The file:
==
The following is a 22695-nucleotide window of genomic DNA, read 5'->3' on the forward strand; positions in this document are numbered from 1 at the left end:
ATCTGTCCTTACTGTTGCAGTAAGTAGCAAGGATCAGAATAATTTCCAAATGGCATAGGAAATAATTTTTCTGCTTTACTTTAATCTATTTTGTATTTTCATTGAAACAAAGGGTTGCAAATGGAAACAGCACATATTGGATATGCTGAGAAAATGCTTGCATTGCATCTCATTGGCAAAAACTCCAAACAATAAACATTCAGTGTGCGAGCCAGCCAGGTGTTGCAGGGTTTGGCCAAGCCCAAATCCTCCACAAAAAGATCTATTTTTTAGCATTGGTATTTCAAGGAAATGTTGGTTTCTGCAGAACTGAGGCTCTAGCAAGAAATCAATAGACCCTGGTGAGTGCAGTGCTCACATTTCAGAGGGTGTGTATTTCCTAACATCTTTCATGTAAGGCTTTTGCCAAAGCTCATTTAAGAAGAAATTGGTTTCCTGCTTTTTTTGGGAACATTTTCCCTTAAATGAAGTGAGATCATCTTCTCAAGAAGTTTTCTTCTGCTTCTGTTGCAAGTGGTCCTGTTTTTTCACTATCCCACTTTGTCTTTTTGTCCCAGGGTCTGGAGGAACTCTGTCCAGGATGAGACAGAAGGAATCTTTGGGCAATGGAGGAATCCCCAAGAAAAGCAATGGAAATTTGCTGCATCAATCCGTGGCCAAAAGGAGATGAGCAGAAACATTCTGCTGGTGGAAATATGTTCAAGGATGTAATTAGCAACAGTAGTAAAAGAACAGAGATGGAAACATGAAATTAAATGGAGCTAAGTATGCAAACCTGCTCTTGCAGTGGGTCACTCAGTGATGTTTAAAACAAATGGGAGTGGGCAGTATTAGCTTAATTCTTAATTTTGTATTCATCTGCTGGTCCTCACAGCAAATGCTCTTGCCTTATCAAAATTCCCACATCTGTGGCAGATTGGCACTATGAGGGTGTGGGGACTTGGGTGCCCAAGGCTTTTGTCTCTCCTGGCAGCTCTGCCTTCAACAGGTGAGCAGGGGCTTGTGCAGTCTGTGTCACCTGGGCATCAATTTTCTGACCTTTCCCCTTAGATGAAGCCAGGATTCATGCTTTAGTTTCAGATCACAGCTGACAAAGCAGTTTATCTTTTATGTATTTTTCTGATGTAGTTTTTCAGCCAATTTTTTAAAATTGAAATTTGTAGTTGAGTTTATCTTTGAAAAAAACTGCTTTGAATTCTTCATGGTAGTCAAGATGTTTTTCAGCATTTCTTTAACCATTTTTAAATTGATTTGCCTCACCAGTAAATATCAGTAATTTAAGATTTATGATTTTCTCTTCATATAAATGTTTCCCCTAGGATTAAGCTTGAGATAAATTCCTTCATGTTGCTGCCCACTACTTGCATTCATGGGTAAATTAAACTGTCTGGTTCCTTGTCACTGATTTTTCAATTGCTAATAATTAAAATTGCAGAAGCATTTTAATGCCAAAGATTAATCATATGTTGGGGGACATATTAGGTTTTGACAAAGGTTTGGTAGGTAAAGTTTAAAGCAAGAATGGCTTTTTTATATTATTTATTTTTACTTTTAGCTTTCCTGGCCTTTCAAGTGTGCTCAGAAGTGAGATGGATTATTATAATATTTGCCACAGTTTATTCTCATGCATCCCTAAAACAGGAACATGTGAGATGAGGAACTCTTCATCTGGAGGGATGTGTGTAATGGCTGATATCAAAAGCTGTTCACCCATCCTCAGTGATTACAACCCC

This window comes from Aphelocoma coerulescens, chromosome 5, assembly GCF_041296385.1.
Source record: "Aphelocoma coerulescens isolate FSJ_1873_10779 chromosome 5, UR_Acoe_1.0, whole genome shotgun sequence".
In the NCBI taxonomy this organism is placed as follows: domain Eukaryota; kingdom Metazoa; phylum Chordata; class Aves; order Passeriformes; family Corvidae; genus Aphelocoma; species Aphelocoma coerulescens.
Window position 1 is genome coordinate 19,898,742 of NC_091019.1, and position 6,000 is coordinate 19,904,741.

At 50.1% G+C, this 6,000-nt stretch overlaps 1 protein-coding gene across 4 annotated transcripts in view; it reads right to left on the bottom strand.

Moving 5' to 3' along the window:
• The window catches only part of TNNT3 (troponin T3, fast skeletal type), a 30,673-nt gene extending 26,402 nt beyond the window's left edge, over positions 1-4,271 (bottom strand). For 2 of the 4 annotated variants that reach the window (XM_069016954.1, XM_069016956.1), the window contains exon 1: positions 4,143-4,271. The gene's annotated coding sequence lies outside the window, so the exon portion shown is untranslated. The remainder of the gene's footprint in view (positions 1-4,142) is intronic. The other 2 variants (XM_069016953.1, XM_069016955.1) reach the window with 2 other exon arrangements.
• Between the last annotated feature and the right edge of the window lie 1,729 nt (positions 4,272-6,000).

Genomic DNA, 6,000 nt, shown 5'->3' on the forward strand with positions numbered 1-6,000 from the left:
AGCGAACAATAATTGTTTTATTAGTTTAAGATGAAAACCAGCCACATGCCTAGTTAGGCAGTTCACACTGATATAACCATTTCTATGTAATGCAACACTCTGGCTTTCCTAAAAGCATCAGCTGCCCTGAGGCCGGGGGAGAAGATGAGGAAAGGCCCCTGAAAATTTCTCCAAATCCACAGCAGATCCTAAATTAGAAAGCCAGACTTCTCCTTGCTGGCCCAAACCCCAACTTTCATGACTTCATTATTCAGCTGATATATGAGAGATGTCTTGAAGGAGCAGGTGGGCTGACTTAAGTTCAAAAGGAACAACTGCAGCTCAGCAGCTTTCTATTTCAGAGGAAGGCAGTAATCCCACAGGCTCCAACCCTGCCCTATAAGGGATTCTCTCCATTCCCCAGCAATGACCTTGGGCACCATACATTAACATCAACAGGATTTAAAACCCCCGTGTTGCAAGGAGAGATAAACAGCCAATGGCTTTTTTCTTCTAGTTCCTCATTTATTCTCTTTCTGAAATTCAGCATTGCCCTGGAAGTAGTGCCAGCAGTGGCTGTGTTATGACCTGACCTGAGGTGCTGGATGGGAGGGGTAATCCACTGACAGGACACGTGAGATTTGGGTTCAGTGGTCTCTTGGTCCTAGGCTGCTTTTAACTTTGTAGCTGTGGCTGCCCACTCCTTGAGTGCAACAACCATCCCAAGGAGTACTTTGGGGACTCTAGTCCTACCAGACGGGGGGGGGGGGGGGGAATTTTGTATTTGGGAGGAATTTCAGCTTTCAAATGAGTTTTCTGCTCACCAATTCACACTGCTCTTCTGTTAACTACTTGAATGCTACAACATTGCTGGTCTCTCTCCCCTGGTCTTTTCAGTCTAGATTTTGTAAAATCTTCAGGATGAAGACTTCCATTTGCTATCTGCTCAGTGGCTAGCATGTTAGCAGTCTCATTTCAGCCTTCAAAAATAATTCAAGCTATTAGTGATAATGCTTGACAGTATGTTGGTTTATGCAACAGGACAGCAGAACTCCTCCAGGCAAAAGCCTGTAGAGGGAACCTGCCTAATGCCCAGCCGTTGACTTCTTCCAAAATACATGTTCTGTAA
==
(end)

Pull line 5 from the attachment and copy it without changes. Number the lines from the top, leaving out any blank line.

In the NCBI taxonomy this organism is placed as follows: domain Eukaryota; kingdom Metazoa; phylum Chordata; class Aves; order Passeriformes; family Corvidae; genus Aphelocoma; species Aphelocoma coerulescens.